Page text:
The name Jack the Ripper still will bring interest to the mines of individuals today, as much as it did when he committed the murders that made him famous, back in 1888. The man would send fear across a city, if not a country, not just for the murders but the brutality of those murders. The fact after so many decades, no over a century, and there is still debate on who he was can be considered astounding. There have been plenty of television shows, movies, books, and other mediums of entertainment that have covered the man. We now to get to take a very different look at him thru the mind of author Doug Lamoreux in his book, Saucy Jacky.
Saucy Jacky will take the reader into not the gruesome crimes that where committed but dare I write this mind and what drove him. I will warn readers with squeamish stomachs Lamoreux did his research for this book. He does not spare any details on how Jack’s victims met their ends. I will also remind potential readers the book takes place in the late 1800s in London, England. A period that saw high immigration, large unemployment, and even some racial/ethnic divides. These could be prevalent in the Whitechapel district of London where the Ripper committed much of his murders.
The book opens as Jack himself is describing the sensation he, and his victim, felt as he proceeded to stab her for the first time. Yes, you read that right the book opens as Jack describes how is going about killing his first victim. Sharing with the reader his thought processes, where he got the knife, and even correcting himself as he tells the tale. He will even go as far as to promise to name himself at some point, but for now, he is Mr. ___.
Readers will get a taste of the man behind the knife, and those crimes as you continue to read the book. I will say that I am being a bit vague as I do not wish to give too much of the book away. I will just note that as you read there will be many pieces of information that will be touched on regarding Jack.
You will discover how his lodgings will play a big part in his crimes. All I will allude to here, is you have to ask yourself how can living above a now-shuttered shoe store help Jack. Mrs. Griggs, who is his landlady, will be just as helpful due to her love of sharing the daily news with Jack. A woman who is politically active who leads a group of women who call themselves Dress Reformists will all come into play in helping Jack.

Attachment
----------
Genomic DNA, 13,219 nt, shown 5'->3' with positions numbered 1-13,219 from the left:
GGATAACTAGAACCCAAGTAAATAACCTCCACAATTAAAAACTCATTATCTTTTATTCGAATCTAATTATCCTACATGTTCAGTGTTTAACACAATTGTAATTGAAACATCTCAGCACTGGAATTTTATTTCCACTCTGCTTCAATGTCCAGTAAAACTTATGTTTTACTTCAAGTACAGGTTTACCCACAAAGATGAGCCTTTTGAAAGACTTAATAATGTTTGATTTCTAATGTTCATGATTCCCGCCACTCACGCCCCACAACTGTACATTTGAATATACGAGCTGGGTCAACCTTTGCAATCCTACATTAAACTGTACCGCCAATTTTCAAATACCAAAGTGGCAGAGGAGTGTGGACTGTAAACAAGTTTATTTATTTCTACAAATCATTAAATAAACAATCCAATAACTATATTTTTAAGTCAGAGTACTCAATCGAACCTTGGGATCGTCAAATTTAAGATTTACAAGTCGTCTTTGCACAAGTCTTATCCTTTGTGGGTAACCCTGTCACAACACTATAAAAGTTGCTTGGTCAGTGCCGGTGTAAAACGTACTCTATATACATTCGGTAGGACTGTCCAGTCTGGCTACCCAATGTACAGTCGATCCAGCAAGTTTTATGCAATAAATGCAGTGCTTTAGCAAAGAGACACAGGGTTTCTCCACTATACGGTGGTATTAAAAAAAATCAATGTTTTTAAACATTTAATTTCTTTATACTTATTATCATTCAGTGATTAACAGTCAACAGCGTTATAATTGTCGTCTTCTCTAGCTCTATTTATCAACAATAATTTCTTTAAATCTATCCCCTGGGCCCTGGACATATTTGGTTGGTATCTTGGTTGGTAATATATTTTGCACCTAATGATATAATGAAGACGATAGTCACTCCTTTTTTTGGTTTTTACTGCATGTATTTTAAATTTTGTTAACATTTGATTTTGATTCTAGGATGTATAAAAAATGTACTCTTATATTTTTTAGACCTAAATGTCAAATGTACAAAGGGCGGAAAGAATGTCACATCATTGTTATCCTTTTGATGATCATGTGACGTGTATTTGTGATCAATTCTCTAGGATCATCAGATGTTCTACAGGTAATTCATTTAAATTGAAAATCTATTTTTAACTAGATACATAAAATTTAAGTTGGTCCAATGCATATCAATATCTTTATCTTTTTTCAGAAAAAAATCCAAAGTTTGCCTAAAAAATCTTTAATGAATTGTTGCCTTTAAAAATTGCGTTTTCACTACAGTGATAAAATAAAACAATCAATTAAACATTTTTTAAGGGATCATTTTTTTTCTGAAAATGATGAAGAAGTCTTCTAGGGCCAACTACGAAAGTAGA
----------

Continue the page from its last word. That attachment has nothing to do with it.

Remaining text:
There are also those individuals he works alongside in his daily job. A job that leads him to hear some great gossip from a female co-worker who is dating a policeman. This co-worker will give Jack a behind the headlines account of what the police are doing to try and capture the killer.
Saucy Jacky will go into great details on what potentially may have driven the man to commit such atrocities to these women of Whitechapel. You will learn why he selected these women, and how he was influenced by his upbringing. The interesting pieces are also what drove him to write his infamous notes to the newspapers, and police. There will be some real genius in how those were done and how, if true, would have really thrown the police off in that period. Something, for the reader, to discover as they read the book.
There will be many other insights into what may have been the mind of Jack throughout the book. As he learns about the police activities, he will share his thoughts on those coppers. There will be vigilante groups created to also capture him, and one of their leaders will get a “special” gift sent to him. There, of course, will be his commentary on the Dress Reformist meetings as well. The biggest insights will come as we get to read his reactions to how the press, during the period, covered his crimes. We will also get a sense of how he felt having the name Leather Apron given to him, and what drove him to really name himself.
Saucy Jacky is of course based on what author Doug Lamoreux gained from the research he did for this book. He involved Ripperologists, those past newspapers, their journalists and so many others he thanks in his acknowledgments. The one thing is clear if any of the thought processes utilized within this story are true to the real Jack, well it’s no surprise he was never found.